In the past few weeks, I’ve written a couple of posts extolling the virtues of using strategies in lieu of doing difficult algebra. But over the course of the quant section, there’s no getting around it: at times, algebra will be an effective tool that you’ll want to deploy. The key is for us to use this tool judiciously.
Because the GMAT is largely a test of pattern recognition, it’s worthwhile to first discuss the structural clues that we’ll want to be on the lookout for when determining whether algebra will be the most effective approach. My older posts discussed two scenarios when algebra would be problematic: the first was problem-solving questions involving difficult quadratic simplification, and the second was problem-solving percent questions that involved variables. In both cases, we’re better off either picking numbers or back-solving. Alternatively, when we see Data Sufficiency word problems, algebra serves a much more useful function, allowing us to distill complex information in simpler, more concrete form.
Once we recognize that we’ll be attacking a question algebraically, the next step is to consider how we can make our equations and expressions as simple as possible. Say, for example, that we’re told that the ratio of men to women to children in a park is 6 to 5 to 4. One way to depict this information is to write M:W:C = 6:5:4. The problem with this approach is that it leaves us with three variables. Hardly the simplicity and elegance that we’re looking for if we’re dealing with a time constraint. The alternative is to use only one variable and depict the information in terms of x:
Now when we receive additional information about how these values are related, the equations we can assemble will be far more straightforward. Let’s try a GMATPrep* question to see this in action.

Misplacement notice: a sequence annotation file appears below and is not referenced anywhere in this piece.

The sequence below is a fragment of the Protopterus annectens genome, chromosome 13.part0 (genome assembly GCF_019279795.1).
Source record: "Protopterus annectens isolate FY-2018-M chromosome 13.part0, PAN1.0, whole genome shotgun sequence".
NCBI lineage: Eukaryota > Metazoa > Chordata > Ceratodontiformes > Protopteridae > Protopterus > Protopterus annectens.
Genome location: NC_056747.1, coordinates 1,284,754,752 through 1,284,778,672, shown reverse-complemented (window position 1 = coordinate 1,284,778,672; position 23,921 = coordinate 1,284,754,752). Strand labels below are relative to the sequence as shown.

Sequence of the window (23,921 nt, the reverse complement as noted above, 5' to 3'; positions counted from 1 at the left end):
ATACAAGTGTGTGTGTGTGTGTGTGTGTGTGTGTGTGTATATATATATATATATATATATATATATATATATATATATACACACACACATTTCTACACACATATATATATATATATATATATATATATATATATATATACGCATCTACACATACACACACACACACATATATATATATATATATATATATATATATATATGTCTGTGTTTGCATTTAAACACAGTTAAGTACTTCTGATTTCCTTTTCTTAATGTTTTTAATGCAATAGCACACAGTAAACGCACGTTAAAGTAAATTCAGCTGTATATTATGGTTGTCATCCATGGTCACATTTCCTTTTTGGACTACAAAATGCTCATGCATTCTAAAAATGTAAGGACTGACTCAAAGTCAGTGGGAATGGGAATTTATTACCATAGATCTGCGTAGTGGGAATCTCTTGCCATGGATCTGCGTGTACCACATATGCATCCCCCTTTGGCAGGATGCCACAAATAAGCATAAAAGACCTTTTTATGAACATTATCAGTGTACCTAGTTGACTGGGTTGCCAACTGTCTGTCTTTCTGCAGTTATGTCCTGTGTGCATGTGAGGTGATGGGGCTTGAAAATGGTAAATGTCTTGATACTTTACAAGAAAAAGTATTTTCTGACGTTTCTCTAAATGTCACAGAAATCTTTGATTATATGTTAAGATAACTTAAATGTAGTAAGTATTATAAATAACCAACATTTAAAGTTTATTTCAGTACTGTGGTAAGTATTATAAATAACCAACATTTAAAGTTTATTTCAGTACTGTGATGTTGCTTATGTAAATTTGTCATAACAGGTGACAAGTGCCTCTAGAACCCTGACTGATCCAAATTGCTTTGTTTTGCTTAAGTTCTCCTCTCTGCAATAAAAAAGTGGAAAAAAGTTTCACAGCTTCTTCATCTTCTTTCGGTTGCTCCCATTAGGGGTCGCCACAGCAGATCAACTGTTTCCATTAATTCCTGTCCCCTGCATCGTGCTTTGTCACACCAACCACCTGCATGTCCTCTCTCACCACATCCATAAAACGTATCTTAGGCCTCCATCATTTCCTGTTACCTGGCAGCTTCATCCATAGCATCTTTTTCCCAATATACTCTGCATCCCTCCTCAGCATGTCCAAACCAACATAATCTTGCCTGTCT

A certain company divides its total advertising budget into television, radio, newspaper, and magazine budgets in the ratio of 8:7:3:2 respectively. How many dollars are in the radio budget?
(1) The television budget is $18,750 more than the newspaper budget
(2) The magazine budget is $7,500.
We’ve got a Data Sufficiency word problem, so let’s start by putting all of the relevant information into algebraic form. Rather than using four different variables, we’ll organize our information like so:
Our ultimate goal is find the radio budget, which is 7x. Clearly, if we have the value of x, we can find 7x, so we can rephrase the question as: ‘What is the value of x?’
Statement 1 tells us that the television budget, 8x, is 18,750 more than the newspaper budget, 3x. In algebraic form, that will be: 8x = 18750 + 3x. Obviously, we can solve for x here, so SUFFICIENT.
Statement 2 tells us that the magazine budget, or 2x, is 7500. So 2x = 7500. Again, we can clearly solve for x, so SUFFICIENT.
And the answer is D; either statement alone is sufficient to answer the question.
Let’s try another.
Of the shares of stock owned by a certain investor, 30 percent are shares of Company X stock and 1/7 of the remaining shares are shares of Company Y stock. How many shares of Company X stock does the investor own?
(1) The investor owns 100 shares of Company Y stock.
(2) The investor owns 200 more shares of Company X stock than of Company Y stock.
Same drill: we recognize that we’re dealing with a Data Sufficiency word problem, so let’s convert the initial into algebraic form.
If we designate our total shares of stock ‘T,’ and we know that 30% of those are Company X, we’ll have .3T shares of company X. We’re told that 1/7 of the remaining shares are Company Y. If .3T shares are company X, we’ll have .7T shares left over. If 1/7 of those .7T shares belong to Company Y, we can designate Company Y’s shares as (1/7) * .7T = .1T.
Summarized, we have the following information:
Company X: .3T
Company Y: .1T
We’re asked about Company X, so we want .3T. Clearly, if we have T, we can solve for .3T, so our rephrased question is just: “What is the value of T?”
Statement 1 tells us there are 100 share of Y, so .1T = 100. We can solve for T, so SUFFICIENT.
Statement 2 tells us that the investor has 200 more shares of X than Y. Algebraically: .3T = 200 + .1T. Again, we can solve for T, but no need to actually do the math. SUFFICIENT.
The answer is D; either alone is sufficient to answer the question.
Takeaway: preparation for the GMAT is not about learning which strategies are ‘best.’ Different strategies will work well in different scenarios, and for some test-takers, it will be a matter of taste to determine which they prefer. If you do decide to approach a question algebraically – and again, in Data Sufficiency word problems, this will often work nicely – try to diminish the complexity of the problem by minimizing the number of variables you use to depict the relevant information.
*GMATPrep questions courtesy of the Graduate Management Admissions Council.